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Crew on hijacked ship off Somalia said to be OK

The crew on a hijacked Ukrainian cargo ship laden with tanks and heavy weaponry appear to be in good health, a U.S. Navy spokeswoman said Monday.
Somalia Piracy
In this image released by U.S. Navy, the crew of the Ukrainian MV Faina stand on the deck following a U.S. Navy request to check on their health and welfare, off Somalia's coast on Sunday. Pirates seized the ship last month.Jason R. Zalasky / AP
/ Source: The Associated Press

The crew on a hijacked Ukrainian cargo ship laden with tanks and heavy weaponry appear to be in good health, a U.S. Navy spokeswoman said Monday.

Lt. Stephanie Murdock, a 5th Fleet spokeswoman in Bahrain, said American officials are in regular contact with the master of the MV Faina, which was seized by pirates off the coast of Somalia late last month with 21 crew on board.

Officials in Moscow say the ship's Russian captain died of a heart condition soon after the hijacking.

The remaining crew appeared fine in a photograph taken Friday, when the pirates granted a request by the U.S. Navy to have the crew step out onto the deck. The picture, released by the Navy, shows the men, mostly expressionless, with gunmen nearby. The crew of Ukrainians, Latvians and Russians are leaning against the railing of the ship but not looking directly at the camera.

"From all indications, everything is fine with the crew members on board," Murdock told The Associated Press.

Weapons on board
Six U.S. warships are surrounding the Faina and a Russian frigate is headed toward the standoff. The Navy warships have been tracking the seized ship amid fears that its weapons might fall into the hands of al-Qaida-linked Islamic insurgents in Somalia. U.S. officials and others have said the weapons shipment was headed to South Sudan.

In Kenya, a parliamentary committee launched an investigation Monday into whether the arms shipment was headed to South Sudan, not Kenya as the government here has claimed.

The Faina's hijacking, the most high-profile this year, illustrates the ability of a handful of pirates from a failed state to menace a key international shipping lane despite the deployment of warships by global powers. Some 26 ships have been hijacked off the notorious Somali coast this year already.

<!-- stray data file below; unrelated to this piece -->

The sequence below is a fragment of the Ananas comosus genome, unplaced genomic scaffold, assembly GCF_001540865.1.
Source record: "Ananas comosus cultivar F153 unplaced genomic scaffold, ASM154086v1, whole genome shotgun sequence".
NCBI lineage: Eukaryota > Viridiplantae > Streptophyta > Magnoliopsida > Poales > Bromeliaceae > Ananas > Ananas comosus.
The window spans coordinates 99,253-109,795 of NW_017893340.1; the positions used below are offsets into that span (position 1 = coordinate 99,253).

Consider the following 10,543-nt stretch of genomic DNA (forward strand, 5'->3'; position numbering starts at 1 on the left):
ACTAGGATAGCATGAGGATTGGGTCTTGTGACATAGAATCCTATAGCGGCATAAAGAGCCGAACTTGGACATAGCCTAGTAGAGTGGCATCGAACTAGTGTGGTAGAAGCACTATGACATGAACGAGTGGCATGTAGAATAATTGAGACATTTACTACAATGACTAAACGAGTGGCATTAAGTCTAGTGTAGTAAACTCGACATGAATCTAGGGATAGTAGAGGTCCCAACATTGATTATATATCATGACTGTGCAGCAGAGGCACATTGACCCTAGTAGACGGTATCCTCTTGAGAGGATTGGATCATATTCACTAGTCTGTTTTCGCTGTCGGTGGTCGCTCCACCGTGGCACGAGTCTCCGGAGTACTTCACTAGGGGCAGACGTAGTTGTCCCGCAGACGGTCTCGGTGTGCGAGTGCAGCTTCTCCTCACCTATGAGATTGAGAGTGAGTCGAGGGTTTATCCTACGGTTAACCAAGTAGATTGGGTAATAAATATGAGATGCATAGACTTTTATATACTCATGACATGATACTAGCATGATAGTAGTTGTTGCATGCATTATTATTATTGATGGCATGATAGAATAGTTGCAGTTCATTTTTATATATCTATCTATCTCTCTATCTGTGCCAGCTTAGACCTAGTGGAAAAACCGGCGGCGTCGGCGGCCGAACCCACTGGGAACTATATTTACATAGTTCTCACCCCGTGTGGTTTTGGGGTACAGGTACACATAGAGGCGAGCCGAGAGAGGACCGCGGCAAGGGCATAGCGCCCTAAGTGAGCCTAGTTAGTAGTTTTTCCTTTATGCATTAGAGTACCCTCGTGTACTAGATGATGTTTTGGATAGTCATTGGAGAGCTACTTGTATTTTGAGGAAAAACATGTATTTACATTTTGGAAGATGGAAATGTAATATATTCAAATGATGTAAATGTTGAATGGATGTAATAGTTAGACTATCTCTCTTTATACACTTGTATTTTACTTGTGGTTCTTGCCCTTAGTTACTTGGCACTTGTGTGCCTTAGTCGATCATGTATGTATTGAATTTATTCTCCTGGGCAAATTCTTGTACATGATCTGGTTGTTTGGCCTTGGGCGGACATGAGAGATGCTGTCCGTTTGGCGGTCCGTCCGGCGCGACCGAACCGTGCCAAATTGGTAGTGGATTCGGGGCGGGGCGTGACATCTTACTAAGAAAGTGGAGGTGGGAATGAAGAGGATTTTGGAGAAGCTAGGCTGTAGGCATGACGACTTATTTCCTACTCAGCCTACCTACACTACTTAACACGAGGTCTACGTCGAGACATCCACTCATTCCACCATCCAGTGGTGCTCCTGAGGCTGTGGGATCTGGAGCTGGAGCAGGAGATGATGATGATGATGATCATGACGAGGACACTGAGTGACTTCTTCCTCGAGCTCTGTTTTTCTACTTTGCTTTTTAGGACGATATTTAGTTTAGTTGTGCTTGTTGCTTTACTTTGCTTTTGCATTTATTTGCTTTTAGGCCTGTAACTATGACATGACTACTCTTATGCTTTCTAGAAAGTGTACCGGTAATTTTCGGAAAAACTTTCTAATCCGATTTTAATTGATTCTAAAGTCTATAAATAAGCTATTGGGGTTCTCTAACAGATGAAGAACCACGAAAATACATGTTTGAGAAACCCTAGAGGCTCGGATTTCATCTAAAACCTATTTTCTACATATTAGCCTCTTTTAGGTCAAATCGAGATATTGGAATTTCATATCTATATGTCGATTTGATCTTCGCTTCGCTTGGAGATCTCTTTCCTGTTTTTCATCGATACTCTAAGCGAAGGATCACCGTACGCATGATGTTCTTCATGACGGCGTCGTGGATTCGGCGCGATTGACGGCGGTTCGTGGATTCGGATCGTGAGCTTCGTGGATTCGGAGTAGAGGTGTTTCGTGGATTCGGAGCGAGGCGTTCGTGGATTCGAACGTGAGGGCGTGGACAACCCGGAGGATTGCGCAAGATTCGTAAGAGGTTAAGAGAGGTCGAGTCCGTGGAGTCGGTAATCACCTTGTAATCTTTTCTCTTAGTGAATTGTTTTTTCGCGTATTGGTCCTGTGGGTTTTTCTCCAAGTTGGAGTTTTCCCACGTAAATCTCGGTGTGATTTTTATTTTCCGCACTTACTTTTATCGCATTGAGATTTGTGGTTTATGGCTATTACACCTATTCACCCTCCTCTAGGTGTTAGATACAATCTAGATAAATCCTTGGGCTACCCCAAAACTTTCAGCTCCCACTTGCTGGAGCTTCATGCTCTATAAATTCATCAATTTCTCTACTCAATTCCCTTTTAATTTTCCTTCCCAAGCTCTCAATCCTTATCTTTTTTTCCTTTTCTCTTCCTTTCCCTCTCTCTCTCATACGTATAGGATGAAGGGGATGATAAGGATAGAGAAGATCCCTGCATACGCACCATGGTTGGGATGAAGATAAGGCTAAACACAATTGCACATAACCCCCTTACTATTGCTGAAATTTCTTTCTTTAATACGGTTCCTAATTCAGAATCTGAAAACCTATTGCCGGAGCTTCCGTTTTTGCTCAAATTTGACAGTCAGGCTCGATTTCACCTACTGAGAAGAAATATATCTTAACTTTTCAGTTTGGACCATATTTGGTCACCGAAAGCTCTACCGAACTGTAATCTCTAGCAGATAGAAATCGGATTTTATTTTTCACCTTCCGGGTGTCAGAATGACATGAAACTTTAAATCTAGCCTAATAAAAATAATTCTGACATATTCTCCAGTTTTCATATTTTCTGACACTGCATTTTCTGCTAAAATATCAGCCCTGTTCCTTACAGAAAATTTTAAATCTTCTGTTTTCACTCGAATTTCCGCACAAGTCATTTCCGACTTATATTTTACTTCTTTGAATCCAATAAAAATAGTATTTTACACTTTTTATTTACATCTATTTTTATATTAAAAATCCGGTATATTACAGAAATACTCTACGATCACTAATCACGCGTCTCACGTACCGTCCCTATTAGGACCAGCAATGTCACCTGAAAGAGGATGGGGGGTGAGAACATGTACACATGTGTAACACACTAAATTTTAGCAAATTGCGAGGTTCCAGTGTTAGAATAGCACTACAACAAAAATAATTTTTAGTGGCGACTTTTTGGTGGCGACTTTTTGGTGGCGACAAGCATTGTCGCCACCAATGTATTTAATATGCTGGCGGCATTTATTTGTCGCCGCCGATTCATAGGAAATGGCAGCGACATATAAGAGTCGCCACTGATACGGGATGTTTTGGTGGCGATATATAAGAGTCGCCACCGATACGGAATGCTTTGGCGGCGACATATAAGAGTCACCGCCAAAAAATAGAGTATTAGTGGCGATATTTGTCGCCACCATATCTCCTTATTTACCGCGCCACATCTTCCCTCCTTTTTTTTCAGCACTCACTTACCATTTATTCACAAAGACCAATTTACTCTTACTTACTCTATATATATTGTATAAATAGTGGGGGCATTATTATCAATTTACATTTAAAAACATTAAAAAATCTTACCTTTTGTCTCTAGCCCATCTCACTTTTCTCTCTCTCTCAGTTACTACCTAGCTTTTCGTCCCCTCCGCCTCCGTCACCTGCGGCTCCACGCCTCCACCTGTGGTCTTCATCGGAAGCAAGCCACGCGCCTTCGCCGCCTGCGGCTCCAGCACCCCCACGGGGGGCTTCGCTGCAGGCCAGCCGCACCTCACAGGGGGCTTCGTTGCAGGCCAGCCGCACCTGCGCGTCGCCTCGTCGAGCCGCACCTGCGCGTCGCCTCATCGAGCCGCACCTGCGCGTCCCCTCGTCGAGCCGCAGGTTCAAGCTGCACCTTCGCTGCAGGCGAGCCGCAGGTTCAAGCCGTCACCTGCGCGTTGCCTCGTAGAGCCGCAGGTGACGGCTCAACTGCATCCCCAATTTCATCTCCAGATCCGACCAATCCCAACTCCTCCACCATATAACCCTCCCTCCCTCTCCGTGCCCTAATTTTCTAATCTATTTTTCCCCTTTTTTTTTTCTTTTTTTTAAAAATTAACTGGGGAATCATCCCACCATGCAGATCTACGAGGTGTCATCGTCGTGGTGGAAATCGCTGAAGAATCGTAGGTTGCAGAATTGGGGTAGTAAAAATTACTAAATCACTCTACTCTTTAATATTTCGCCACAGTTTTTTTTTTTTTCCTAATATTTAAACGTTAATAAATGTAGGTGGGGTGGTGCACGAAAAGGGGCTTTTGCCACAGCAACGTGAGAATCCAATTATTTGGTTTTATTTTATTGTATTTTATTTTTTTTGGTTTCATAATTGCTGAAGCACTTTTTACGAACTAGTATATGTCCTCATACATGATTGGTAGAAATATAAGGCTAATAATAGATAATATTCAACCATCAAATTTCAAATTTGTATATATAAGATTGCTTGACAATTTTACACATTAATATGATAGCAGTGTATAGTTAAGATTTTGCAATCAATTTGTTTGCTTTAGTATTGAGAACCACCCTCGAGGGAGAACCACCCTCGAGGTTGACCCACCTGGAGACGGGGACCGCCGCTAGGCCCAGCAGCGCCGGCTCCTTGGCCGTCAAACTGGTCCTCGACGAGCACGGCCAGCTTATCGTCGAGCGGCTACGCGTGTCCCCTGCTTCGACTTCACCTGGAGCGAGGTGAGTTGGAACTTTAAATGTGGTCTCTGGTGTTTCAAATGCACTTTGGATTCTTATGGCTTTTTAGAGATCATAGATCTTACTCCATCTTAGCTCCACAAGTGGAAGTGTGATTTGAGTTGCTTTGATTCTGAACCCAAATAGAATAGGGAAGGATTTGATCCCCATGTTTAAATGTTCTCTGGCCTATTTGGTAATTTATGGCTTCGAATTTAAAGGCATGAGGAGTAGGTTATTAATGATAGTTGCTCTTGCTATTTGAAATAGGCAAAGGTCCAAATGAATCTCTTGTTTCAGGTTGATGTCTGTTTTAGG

Moscow has called for naval forces gathering in the area to coordinate their efforts against piracy.

The Somali government has given foreign powers the freedom to use force against the pirates, raising the stakes significantly. Russia, whose warship is not expected for several days, has used commando tactics to end several hostage situations on its own soil, but hundreds of hostages have died in those efforts.

A pirate spokesman, who could not be reached Monday, told the AP via satellite phone last week that the pirates were prepared to defend the ship and would not take less than their stated ransom of $20 million.

Taking sides
The allegation that Kenya would allow weaponry bound for South Sudan to transit through its ports is highly embarrassing for the government, which brokered Sudan's north-south peace deal in 2005.

South Sudan is due to have a referendum on independence in 2011. Many analysts believe the north will be reluctant to let the oil-rich south break away, risking a return to the civil war that has already claimed 2 million lives.

Adan Keynan, chairman of Kenya's Defense and Foreign Relations parliamentary committee, said Kenya should not be seen as helping South Sudan stockpile weapons.

"Kenya should be last country to be seen as taking side on this," he said.

Last week, Kenya arrested a maritime watchdog official, Andrew Mwangura, who was the first person to say publicly that the tanks and weapons aboard the hijacked ship were headed for Sudan. Police did not say what laws Mwangura was suspected of breaking.

Roger Middleton, an expert on East Africa at Chatham House think tank in London, said the standoff could drag on.

"Ships have been held for two months or more so I think we've got a way to go here," he said. "They are in a strong bargaining position."

But, he added, "if they start to think the U.S. or Russia will attack then, they will get nervous."